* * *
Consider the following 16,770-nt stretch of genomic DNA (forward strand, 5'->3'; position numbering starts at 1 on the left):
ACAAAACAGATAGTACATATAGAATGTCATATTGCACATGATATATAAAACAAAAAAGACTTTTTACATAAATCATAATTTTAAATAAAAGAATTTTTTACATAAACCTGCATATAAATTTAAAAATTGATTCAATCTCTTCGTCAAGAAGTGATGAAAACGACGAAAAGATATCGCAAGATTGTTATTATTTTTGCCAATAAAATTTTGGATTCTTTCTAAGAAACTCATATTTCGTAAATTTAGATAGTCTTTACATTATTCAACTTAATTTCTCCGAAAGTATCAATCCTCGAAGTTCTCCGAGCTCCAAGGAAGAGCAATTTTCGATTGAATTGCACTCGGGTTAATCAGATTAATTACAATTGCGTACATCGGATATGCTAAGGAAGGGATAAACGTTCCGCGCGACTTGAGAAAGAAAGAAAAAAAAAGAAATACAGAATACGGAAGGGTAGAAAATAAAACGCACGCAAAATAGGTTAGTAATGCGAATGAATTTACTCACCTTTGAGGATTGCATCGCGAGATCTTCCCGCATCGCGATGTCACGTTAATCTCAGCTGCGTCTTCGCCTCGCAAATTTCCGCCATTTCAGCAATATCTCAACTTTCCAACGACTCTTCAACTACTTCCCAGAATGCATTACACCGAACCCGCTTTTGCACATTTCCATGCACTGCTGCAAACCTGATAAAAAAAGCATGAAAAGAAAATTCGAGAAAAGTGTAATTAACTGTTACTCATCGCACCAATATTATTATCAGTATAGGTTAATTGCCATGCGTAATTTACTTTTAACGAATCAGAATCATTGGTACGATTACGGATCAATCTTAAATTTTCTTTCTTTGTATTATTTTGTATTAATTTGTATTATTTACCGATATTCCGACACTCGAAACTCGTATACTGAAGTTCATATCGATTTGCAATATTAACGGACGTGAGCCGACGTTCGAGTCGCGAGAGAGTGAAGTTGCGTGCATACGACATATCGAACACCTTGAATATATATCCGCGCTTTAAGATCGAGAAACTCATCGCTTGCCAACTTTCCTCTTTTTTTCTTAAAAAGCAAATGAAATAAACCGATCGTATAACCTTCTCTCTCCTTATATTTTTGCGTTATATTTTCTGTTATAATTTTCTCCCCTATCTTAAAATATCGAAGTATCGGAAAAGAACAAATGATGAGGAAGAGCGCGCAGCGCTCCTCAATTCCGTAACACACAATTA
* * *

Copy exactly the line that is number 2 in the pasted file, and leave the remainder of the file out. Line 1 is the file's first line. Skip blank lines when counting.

ACAAAACAGATAGTACATATAGAATGTCATATTGCACATGATATATAAAACAAAAAAGACTTTTTACATAAATCATAATTTTAAATAAAAGAATTTTTTACATAAACCTGCATATAAATTTAAAAATTGATTCAATCTCTTCGTCAAGAAGTGATGAAAACGACGAAAAGATATCGCAAGATTGTTATTATTTTTGCCAATAAAATTTTGGATTCTTTCTAAGAAACTCATATTTCGTAAATTTAGATAGTCTTTACATTATTCAACTTAATTTCTCCGAAAGTATCAATCCTCGAAGTTCTCCGAGCTCCAAGGAAGAGCAATTTTCGATTGAATTGCACTCGGGTTAATCAGATTAATTACAATTGCGTACATCGGATATGCTAAGGAAGGGATAAACGTTCCGCGCGACTTGAGAAAGAAAGAAAAAAAAAGAAATACAGAATACGGAAGGGTAGAAAATAAAACGCACGCAAAATAGGTTAGTAATGCGAATGAATTTACTCACCTTTGAGGATTGCATCGCGAGATCTTCCCGCATCGCGATGTCACGTTAATCTCAGCTGCGTCTTCGCCTCGCAAATTTCCGCCATTTCAGCAATATCTCAACTTTCCAACGACTCTTCAACTACTTCCCAGAATGCATTACACCGAACCCGCTTTTGCACATTTCCATGCACTGCTGCAAACCTGATAAAAAAAGCATGAAAAGAAAATTCGAGAAAAGTGTAATTAACTGTTACTCATCGCACCAATATTATTATCAGTATAGGTTAATTGCCATGCGTAATTTACTTTTAACGAATCAGAATCATTGGTACGATTACGGATCAATCTTAAATTTTCTTTCTTTGTATTATTTTGTATTAATTTGTATTATTTACCGATATTCCGACACTCGAAACTCGTATACTGAAGTTCATATCGATTTGCAATATTAACGGACGTGAGCCGACGTTCGAGTCGCGAGAGAGTGAAGTTGCGTGCATACGACATATCGAACACCTTGAATATATATCCGCGCTTTAAGATCGAGAAACTCATCGCTTGCCAACTTTCCTCTTTTTTTCTTAAAAAGCAAATGAAATAAACCGATCGTATAACCTTCTCTCTCCTTATATTTTTGCGTTATATTTTCTGTTATAATTTTCTCCCCTATCTTAAAATATCGAAGTATCGGAAAAGAACAAATGATGAGGAAGAGCGCGCAGCGCTCCTCAATTCCGTAACACACAATTA